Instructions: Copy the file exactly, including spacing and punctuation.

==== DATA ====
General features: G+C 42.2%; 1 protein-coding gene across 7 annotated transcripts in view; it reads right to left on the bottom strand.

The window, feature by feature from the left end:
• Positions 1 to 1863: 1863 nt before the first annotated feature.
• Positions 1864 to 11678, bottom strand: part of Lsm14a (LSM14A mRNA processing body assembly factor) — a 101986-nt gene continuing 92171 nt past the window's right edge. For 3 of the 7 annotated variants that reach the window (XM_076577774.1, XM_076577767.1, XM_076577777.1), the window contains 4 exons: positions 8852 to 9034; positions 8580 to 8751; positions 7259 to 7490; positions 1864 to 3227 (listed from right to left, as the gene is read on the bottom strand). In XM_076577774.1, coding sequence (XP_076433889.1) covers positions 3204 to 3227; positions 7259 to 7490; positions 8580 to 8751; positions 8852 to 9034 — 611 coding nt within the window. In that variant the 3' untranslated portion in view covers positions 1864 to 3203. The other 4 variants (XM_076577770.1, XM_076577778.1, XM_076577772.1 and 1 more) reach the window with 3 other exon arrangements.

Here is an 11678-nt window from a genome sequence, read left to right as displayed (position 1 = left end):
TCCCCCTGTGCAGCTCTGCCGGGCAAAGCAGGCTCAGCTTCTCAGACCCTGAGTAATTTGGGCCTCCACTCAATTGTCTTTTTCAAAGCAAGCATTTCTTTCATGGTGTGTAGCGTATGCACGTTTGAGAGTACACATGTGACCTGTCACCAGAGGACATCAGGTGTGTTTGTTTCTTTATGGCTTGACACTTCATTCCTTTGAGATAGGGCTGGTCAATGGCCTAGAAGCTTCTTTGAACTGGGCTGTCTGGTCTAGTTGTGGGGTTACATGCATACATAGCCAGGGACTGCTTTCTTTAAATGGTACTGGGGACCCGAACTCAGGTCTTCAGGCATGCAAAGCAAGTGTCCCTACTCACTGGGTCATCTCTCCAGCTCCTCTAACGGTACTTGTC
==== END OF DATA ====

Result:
General features: G+C 42.2%; 1 protein-coding gene across 7 annotated transcripts in view; it reads right to left on the bottom strand.

The window, feature by feature from the left end:
• Positions 1 to 1863: 1863 nt before the first annotated feature.
• Positions 1864 to 11678, bottom strand: part of Lsm14a (LSM14A mRNA processing body assembly factor) — a 101986-nt gene continuing 92171 nt past the window's right edge. For 3 of the 7 annotated variants that reach the window (XM_076577774.1, XM_076577767.1, XM_076577777.1), the window contains 4 exons: positions 8852 to 9034; positions 8580 to 8751; positions 7259 to 7490; positions 1864 to 3227 (listed from right to left, as the gene is read on the bottom strand). In XM_076577774.1, coding sequence (XP_076433889.1) covers positions 3204 to 3227; positions 7259 to 7490; positions 8580 to 8751; positions 8852 to 9034 — 611 coding nt within the window. In that variant the 3' untranslated portion in view covers positions 1864 to 3203. The other 4 variants (XM_076577770.1, XM_076577778.1, XM_076577772.1 and 1 more) reach the window with 3 other exon arrangements.

Here is an 11678-nt window from a genome sequence, read left to right as displayed (position 1 = left end):
TCCCCCTGTGCAGCTCTGCCGGGCAAAGCAGGCTCAGCTTCTCAGACCCTGAGTAATTTGGGCCTCCACTCAATTGTCTTTTTCAAAGCAAGCATTTCTTTCATGGTGTGTAGCGTATGCACGTTTGAGAGTACACATGTGACCTGTCACCAGAGGACATCAGGTGTGTTTGTTTCTTTATGGCTTGACACTTCATTCCTTTGAGATAGGGCTGGTCAATGGCCTAGAAGCTTCTTTGAACTGGGCTGTCTGGTCTAGTTGTGGGGTTACATGCATACATAGCCAGGGACTGCTTTCTTTAAATGGTACTGGGGACCCGAACTCAGGTCTTCAGGCATGCAAAGCAAGTGTCCCTACTCACTGGGTCATCTCTCCAGCTCCTCTAACGGTACTTGTC